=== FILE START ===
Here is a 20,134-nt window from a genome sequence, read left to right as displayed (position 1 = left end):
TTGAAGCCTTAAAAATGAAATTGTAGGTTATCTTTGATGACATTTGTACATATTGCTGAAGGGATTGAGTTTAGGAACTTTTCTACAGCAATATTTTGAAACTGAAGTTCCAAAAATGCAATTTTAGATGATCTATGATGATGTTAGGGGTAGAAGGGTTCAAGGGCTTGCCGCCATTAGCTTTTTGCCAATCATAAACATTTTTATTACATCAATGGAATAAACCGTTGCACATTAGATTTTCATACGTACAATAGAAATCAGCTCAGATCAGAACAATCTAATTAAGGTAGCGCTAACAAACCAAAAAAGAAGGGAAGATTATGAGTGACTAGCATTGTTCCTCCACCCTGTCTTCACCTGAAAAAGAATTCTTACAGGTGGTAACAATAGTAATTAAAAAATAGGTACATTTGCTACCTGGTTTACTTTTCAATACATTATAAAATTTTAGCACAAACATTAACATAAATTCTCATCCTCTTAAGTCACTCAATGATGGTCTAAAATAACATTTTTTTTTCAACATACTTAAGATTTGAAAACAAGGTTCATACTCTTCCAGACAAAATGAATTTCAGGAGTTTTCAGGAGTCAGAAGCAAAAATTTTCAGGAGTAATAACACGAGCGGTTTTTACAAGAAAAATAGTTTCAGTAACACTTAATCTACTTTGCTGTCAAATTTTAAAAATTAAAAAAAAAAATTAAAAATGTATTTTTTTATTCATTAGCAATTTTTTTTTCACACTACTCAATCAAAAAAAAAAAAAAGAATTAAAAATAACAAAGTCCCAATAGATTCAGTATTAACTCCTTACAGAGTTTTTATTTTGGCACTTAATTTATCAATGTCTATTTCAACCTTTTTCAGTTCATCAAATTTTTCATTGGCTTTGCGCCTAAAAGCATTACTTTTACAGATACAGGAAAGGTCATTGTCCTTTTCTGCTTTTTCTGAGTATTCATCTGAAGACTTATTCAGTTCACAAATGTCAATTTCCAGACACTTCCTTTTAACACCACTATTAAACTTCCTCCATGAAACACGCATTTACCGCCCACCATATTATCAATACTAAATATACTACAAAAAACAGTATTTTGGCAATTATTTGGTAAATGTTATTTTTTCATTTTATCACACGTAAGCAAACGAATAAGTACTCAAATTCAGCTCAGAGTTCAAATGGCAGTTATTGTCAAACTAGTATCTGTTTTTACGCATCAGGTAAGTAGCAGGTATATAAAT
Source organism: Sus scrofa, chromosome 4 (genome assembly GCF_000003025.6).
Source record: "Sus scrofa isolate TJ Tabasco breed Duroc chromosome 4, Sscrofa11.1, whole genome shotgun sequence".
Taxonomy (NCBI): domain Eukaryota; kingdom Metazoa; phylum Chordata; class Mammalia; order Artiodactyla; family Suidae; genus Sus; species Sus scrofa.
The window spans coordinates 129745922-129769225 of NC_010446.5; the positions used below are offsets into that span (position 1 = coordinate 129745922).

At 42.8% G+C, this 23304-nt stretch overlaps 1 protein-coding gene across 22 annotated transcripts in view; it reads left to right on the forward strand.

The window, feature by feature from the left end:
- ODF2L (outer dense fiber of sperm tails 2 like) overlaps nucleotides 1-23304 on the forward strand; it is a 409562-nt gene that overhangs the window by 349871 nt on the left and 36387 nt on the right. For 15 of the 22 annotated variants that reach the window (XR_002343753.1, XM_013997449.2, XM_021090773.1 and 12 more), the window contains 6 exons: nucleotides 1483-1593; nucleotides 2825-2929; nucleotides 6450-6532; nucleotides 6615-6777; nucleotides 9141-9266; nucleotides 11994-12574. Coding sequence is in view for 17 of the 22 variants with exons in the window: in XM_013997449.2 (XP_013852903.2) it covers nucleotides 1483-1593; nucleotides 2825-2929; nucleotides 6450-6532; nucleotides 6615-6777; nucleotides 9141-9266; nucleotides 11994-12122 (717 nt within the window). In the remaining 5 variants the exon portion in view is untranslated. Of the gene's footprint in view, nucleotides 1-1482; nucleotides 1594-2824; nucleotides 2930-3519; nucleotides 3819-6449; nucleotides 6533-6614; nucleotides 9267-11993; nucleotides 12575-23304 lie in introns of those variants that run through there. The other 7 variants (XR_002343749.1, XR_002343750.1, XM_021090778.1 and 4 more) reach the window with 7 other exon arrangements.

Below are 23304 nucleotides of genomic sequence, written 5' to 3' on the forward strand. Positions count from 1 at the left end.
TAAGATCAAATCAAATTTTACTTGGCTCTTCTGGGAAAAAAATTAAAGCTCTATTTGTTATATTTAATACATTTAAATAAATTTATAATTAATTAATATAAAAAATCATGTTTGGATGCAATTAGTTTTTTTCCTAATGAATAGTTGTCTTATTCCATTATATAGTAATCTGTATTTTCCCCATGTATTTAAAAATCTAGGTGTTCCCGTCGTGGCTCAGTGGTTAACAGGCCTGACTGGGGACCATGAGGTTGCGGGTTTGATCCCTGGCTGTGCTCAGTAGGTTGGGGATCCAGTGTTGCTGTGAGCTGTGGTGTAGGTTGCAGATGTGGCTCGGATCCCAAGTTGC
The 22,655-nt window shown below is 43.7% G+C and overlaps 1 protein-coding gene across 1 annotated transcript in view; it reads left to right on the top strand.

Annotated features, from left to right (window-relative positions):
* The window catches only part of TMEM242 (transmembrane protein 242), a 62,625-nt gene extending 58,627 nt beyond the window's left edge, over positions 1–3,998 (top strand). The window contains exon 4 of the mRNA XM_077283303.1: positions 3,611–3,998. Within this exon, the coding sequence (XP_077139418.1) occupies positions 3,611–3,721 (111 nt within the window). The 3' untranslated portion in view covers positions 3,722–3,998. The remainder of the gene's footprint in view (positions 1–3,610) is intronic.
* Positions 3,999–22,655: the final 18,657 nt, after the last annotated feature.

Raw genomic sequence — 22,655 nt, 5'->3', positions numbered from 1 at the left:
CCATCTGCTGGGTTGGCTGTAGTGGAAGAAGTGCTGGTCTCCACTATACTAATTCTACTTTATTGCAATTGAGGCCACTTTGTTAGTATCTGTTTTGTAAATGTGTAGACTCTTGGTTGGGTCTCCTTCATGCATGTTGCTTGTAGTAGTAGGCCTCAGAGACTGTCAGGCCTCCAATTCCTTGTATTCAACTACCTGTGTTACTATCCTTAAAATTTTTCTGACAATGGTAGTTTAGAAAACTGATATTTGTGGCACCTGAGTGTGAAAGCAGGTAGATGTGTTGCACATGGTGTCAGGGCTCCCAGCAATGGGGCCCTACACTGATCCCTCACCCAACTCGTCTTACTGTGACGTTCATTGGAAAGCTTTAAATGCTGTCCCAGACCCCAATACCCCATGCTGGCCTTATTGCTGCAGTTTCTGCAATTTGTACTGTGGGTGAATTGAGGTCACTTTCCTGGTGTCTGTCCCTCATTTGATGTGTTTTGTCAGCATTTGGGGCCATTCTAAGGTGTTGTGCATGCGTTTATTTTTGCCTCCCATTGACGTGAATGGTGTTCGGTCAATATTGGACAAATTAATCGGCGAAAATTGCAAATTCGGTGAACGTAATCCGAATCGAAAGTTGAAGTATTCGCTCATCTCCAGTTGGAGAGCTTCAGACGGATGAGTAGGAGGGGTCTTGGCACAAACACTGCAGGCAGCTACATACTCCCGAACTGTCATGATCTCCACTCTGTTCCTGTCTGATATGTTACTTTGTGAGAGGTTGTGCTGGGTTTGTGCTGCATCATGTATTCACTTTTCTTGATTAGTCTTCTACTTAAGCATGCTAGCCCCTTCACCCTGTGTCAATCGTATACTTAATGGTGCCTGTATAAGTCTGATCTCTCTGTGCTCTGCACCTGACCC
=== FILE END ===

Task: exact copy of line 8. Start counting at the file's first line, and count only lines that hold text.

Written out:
The window, feature by feature from the left end: